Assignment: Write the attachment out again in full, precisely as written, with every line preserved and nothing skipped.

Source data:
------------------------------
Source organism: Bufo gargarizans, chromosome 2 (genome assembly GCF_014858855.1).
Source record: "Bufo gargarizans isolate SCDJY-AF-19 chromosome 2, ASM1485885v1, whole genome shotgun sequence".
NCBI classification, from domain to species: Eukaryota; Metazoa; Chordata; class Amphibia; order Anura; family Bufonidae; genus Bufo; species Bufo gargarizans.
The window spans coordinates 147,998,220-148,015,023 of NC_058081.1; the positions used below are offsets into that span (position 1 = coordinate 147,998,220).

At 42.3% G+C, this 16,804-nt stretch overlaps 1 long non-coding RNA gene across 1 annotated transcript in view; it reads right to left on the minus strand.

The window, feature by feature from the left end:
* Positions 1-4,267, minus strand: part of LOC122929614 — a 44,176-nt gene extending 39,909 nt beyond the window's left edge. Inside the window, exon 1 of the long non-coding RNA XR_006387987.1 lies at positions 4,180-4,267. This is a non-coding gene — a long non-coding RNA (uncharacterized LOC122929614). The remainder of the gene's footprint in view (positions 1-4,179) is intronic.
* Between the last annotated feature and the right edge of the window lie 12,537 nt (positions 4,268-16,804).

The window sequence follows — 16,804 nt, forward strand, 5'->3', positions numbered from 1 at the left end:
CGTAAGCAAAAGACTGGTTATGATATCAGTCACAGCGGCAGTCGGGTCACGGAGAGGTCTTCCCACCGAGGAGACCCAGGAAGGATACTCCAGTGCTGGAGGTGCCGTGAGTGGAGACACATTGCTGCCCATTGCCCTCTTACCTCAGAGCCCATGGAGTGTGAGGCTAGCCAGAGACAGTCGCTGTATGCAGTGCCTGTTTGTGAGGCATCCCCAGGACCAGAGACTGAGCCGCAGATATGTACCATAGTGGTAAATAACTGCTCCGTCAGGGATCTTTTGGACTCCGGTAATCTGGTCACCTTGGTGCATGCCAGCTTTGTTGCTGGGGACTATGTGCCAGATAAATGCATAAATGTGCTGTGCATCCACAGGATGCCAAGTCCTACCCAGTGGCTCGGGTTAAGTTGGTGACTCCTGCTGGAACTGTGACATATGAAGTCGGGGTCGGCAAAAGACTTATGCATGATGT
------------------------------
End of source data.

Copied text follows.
Source organism: Bufo gargarizans, chromosome 2 (genome assembly GCF_014858855.1).
Source record: "Bufo gargarizans isolate SCDJY-AF-19 chromosome 2, ASM1485885v1, whole genome shotgun sequence".
NCBI classification, from domain to species: Eukaryota; Metazoa; Chordata; class Amphibia; order Anura; family Bufonidae; genus Bufo; species Bufo gargarizans.
The window spans coordinates 147,998,220-148,015,023 of NC_058081.1; the positions used below are offsets into that span (position 1 = coordinate 147,998,220).

At 42.3% G+C, this 16,804-nt stretch overlaps 1 long non-coding RNA gene across 1 annotated transcript in view; it reads right to left on the minus strand.

The window, feature by feature from the left end:
* Positions 1-4,267, minus strand: part of LOC122929614 — a 44,176-nt gene extending 39,909 nt beyond the window's left edge. Inside the window, exon 1 of the long non-coding RNA XR_006387987.1 lies at positions 4,180-4,267. This is a non-coding gene — a long non-coding RNA (uncharacterized LOC122929614). The remainder of the gene's footprint in view (positions 1-4,179) is intronic.
* Between the last annotated feature and the right edge of the window lie 12,537 nt (positions 4,268-16,804).

The window sequence follows — 16,804 nt, forward strand, 5'->3', positions numbered from 1 at the left end:
CGTAAGCAAAAGACTGGTTATGATATCAGTCACAGCGGCAGTCGGGTCACGGAGAGGTCTTCCCACCGAGGAGACCCAGGAAGGATACTCCAGTGCTGGAGGTGCCGTGAGTGGAGACACATTGCTGCCCATTGCCCTCTTACCTCAGAGCCCATGGAGTGTGAGGCTAGCCAGAGACAGTCGCTGTATGCAGTGCCTGTTTGTGAGGCATCCCCAGGACCAGAGACTGAGCCGCAGATATGTACCATAGTGGTAAATAACTGCTCCGTCAGGGATCTTTTGGACTCCGGTAATCTGGTCACCTTGGTGCATGCCAGCTTTGTTGCTGGGGACTATGTGCCAGATAAATGCATAAATGTGCTGTGCATCCACAGGATGCCAAGTCCTACCCAGTGGCTCGGGTTAAGTTGGTGACTCCTGCTGGAACTGTGACATATGAAGTCGGGGTCGGCAAAAGACTTATGCATGATGT